FanGraphs Baseball


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  1. Now this was fun reading!

    Comment by Mario Mendoza of commenters — June 6, 2012 @ 2:33 pm

  2. Hear, hear, like reading Stark but without the painfully unfunny jokes!

    Comment by smb — June 6, 2012 @ 3:10 pm

  3. Desmond’s game had a couple of other notable things. He made a great barehand-the-ball-gun-the-runner-out play on a chopper that took a wicked sideways hop just before it reached him in extra innings. I doubt that Kingman made a play like that in his life, much less in his >1 WPA game.

    That said, Desmond had a HUGE assist from the Mets, as his RBI in the 10th really should have ended the game with a Mets win. Desmond hit the ball very hard, but it was on one hop to the SS; if he picks it clean it’s a sure double play. But he muffed it, the run scored, and the game continued.

    Comment by John C. — June 6, 2012 @ 3:11 pm

  4. .254 – that’s how much Desmond’s WPA went up from a defensive error. so it’s only slightly fair to give him credit for that play.

    Comment by jacob — June 6, 2012 @ 3:26 pm


    “Art Shamsky produced a WPA of 1.503, which is the highest amount of all time, ever and fo’ rilz. And somewhat amazingly, despite Shamsky’s efforts, his team lost that game. But that’s not all, Shamsky didn’t even start the game. He came into it in the eighth inning as part of a double switch and made three plate appearances, as first described to us by Sam Miller last year:
    With his team trailing 7-6 in the bottom of the eighth, Shamsky comes up for the first time. There’s a runner on base and his Reds are 31% likely to win the game. He homers to center field, and now the Reds are 85% likely to win.
    His team is now trailing 9-8 in the bottom of the 10th, and have only an 11% chance of winning. With one out, he homers again, tying the game and giving the Reds a 58% chance of winning. The Reds load the bases with one out but can’t score, and the game moves forward.
    His team now trailing 11-9 in the 11th inning, and Shamsky bats with two outs, a runner on and a 5% chance of winning. He homers and the Reds now 51% to win.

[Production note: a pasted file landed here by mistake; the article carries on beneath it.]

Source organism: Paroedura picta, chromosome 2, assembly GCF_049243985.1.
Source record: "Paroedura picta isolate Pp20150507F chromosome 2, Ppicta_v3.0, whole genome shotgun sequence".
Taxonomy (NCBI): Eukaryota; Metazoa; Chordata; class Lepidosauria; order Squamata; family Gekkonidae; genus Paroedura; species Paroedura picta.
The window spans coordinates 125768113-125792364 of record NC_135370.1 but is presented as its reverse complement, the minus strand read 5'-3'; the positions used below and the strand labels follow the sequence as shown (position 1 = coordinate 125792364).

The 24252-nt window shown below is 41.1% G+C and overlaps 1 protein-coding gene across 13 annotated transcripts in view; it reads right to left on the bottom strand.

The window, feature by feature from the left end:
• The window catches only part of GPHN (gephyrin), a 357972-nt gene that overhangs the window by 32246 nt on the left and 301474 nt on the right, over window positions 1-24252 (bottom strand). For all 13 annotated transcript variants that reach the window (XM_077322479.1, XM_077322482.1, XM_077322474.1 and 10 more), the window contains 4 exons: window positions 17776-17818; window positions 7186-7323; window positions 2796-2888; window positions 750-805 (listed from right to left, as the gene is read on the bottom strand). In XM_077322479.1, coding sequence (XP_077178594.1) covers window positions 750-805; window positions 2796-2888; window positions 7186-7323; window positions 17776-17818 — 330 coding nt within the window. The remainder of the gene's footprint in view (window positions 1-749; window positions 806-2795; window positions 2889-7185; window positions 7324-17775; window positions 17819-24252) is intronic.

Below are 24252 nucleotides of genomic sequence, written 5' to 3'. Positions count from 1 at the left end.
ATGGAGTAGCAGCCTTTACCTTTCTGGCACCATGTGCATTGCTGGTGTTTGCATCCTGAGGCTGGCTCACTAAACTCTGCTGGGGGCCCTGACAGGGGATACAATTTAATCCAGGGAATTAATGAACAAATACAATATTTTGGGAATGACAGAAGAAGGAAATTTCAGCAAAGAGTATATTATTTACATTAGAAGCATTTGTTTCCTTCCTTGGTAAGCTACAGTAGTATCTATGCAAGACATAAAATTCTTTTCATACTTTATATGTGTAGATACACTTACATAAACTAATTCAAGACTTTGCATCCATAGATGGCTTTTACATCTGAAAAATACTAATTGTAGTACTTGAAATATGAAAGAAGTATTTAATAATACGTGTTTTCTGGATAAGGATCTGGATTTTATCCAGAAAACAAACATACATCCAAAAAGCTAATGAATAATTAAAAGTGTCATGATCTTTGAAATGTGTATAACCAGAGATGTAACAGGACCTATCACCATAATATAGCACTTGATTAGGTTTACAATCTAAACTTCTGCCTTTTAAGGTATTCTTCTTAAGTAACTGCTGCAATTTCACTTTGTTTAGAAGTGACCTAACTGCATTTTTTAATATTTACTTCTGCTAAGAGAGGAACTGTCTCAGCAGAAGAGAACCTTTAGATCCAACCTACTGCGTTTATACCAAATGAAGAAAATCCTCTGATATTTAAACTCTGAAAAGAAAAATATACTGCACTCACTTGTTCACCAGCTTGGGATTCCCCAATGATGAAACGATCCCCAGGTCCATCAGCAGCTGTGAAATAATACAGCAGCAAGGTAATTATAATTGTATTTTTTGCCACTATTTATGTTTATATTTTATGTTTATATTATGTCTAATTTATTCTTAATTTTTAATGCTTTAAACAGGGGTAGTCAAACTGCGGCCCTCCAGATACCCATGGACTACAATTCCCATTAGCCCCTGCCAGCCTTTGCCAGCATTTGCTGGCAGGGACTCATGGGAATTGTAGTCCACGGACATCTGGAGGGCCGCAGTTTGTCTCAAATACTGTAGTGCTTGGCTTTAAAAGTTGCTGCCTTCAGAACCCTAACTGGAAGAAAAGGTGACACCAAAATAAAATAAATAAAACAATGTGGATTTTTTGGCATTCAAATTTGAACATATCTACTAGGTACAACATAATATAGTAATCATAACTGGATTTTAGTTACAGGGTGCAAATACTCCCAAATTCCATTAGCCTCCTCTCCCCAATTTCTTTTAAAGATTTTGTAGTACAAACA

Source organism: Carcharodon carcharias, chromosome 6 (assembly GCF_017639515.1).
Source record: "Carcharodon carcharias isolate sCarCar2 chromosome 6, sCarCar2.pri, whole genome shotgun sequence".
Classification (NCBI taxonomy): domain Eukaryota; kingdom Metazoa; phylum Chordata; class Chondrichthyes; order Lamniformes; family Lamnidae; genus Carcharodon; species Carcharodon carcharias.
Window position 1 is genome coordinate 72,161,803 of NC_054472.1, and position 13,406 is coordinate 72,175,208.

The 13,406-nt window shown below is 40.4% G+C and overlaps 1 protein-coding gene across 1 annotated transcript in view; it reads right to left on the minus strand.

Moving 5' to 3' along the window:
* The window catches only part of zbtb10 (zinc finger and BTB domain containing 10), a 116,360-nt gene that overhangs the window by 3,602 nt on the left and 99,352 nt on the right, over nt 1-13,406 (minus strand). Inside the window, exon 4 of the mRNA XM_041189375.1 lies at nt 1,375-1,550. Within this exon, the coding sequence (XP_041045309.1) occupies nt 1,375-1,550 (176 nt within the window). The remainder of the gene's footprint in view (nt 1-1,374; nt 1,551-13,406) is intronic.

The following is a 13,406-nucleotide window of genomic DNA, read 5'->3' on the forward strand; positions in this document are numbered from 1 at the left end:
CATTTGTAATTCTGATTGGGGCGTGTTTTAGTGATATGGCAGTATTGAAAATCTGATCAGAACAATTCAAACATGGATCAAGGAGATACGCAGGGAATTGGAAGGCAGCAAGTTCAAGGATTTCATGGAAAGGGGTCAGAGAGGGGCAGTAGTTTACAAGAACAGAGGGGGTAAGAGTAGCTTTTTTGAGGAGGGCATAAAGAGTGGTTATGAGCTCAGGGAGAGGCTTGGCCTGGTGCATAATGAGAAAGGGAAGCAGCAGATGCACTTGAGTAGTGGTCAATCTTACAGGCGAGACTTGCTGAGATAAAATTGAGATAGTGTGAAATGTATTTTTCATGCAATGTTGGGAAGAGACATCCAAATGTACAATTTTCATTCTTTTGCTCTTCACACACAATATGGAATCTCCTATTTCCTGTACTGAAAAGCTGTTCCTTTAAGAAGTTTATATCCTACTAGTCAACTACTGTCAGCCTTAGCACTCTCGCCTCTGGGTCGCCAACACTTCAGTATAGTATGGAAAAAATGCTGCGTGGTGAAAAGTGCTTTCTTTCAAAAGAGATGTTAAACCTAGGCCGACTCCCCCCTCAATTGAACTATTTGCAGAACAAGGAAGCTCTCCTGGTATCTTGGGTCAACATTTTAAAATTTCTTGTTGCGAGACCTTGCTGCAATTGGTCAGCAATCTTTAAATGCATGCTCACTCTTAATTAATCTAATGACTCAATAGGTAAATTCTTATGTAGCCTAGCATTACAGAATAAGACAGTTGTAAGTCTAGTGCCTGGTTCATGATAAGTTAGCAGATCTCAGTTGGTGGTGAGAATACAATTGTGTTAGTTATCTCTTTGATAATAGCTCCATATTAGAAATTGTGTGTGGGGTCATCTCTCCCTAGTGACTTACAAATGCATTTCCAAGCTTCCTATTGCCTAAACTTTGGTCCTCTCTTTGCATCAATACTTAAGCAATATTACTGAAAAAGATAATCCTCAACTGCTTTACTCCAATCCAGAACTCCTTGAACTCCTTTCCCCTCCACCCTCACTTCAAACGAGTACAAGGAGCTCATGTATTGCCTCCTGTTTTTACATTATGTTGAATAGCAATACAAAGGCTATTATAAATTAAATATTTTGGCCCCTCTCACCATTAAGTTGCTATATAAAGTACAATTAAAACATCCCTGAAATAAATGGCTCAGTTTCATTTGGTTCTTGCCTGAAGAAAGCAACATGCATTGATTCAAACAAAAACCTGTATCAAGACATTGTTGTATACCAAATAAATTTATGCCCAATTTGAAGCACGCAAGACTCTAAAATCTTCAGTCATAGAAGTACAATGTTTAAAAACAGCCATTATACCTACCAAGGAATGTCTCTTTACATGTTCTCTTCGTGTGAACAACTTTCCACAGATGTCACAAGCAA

He never got to hit again. In the 13th, Cincinnati’s seemingly awful bullpen allowed three runs and the batting order isn’t capable of bringing Shamsky up for one more at bat in the bottom half of the inning as the tema went on to lose 14-11. Nonetheless, Shamsky finished the game with that outstandingly remarkable 1.503 WPA”

    Comment by Infield Fly — June 6, 2012 @ 3:28 pm

  6. The most memorable one of these for me was Ryne Sandberg hitting 2 HR off the normally unhittable Bruce Sutter of the Cardinals on June 23, 1984 to tie the game each time, once in the 9th and again in the 10th. The Cubs won in 11 innings 12-11 when Dave Owen singled in Leon Durham. Sandberg’s WPA was 1.045.

    Comment by Ivan Grushenko — June 6, 2012 @ 4:26 pm

  7. Joey votto had a game with a WPA over 1 earlier this year too!

    Comment by Nick Doyle — June 7, 2012 @ 1:14 am

  8. Thanks for this write-up, and HUGE thanks for shedding light on Daubach’s heroics! I’m a Twins fan in MN, and the 8/21/2000 Red Sox – Angels game represents my one and only trip to Fenway. I remember it vividly, particularly Daubach’s pair of htis, but hadn’t realized until now just how dramatic they were. Awesome.

    Comment by Stew — June 7, 2012 @ 1:28 pm

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